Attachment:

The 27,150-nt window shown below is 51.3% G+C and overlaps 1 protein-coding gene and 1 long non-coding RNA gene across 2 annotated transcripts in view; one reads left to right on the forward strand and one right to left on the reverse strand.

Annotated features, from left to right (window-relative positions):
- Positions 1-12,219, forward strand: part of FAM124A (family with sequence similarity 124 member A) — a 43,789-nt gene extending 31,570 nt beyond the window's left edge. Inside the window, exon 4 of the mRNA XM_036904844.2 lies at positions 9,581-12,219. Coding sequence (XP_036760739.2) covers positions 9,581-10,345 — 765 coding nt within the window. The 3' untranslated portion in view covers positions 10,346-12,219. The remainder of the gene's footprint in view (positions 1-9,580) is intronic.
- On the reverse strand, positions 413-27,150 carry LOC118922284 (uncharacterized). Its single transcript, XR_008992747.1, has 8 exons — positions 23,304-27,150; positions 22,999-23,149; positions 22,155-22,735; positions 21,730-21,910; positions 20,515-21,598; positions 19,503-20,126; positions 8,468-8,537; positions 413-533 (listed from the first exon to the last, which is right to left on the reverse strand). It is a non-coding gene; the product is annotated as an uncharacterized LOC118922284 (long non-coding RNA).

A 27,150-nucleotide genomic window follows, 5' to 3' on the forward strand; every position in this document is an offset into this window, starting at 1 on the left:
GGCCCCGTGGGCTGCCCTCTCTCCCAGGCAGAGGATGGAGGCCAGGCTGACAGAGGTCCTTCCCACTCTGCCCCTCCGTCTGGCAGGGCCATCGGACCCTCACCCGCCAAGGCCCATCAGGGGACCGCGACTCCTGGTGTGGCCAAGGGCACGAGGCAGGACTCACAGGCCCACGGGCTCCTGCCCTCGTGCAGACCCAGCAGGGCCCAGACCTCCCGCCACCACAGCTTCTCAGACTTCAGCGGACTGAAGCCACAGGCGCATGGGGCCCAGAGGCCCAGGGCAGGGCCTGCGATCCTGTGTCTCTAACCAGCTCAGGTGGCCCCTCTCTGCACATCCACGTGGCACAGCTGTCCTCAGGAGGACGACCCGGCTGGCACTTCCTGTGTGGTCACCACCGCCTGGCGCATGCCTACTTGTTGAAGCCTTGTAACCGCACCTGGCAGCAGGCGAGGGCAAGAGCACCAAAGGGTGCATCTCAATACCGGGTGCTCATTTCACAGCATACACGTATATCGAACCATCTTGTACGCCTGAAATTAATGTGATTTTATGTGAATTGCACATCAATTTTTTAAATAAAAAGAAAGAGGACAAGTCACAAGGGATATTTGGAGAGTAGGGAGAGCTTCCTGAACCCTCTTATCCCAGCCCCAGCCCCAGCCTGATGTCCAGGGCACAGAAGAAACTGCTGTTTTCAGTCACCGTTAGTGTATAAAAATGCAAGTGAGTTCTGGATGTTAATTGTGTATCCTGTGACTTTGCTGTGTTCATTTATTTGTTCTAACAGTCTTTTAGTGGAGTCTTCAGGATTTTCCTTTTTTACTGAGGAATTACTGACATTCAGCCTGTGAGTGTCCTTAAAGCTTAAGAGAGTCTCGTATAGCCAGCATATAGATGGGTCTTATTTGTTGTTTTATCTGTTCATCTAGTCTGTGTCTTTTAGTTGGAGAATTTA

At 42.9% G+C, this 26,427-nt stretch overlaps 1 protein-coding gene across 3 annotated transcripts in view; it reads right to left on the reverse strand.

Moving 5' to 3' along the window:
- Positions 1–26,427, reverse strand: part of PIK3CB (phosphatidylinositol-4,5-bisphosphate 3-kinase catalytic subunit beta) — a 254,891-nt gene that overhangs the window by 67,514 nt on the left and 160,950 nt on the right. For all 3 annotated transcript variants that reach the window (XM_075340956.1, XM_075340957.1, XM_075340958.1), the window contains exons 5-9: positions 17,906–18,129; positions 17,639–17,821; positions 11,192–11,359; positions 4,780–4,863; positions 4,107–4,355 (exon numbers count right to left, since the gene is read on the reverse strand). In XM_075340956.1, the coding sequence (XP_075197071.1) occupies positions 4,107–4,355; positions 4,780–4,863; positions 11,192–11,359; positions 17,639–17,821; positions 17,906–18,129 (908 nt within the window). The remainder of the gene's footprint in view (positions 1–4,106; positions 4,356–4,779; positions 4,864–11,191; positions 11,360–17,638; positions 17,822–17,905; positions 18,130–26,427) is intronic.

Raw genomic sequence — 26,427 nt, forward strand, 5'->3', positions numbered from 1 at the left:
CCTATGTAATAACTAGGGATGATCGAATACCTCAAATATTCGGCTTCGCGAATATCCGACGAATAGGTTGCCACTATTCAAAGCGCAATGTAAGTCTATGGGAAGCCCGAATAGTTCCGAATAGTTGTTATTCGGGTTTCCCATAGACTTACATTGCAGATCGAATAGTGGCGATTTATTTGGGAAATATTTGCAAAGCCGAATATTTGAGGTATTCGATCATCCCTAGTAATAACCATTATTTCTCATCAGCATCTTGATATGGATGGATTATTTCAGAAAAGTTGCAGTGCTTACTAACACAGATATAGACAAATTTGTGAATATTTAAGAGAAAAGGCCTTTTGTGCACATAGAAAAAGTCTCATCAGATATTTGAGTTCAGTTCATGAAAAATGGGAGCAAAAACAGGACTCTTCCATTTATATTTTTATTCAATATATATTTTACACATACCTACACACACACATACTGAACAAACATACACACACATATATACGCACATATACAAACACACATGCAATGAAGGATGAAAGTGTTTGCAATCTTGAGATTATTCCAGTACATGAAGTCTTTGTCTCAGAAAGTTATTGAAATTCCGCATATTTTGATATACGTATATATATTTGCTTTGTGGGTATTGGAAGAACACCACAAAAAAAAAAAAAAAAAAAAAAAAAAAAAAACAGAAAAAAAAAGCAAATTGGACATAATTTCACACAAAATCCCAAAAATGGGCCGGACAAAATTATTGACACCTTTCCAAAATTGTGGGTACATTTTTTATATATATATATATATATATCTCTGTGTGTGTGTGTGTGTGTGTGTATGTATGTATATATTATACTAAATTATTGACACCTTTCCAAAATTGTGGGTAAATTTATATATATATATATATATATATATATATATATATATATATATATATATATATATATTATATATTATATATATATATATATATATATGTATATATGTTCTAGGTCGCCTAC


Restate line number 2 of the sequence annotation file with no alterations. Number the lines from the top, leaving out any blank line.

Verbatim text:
Annotated features, from left to right (window-relative positions):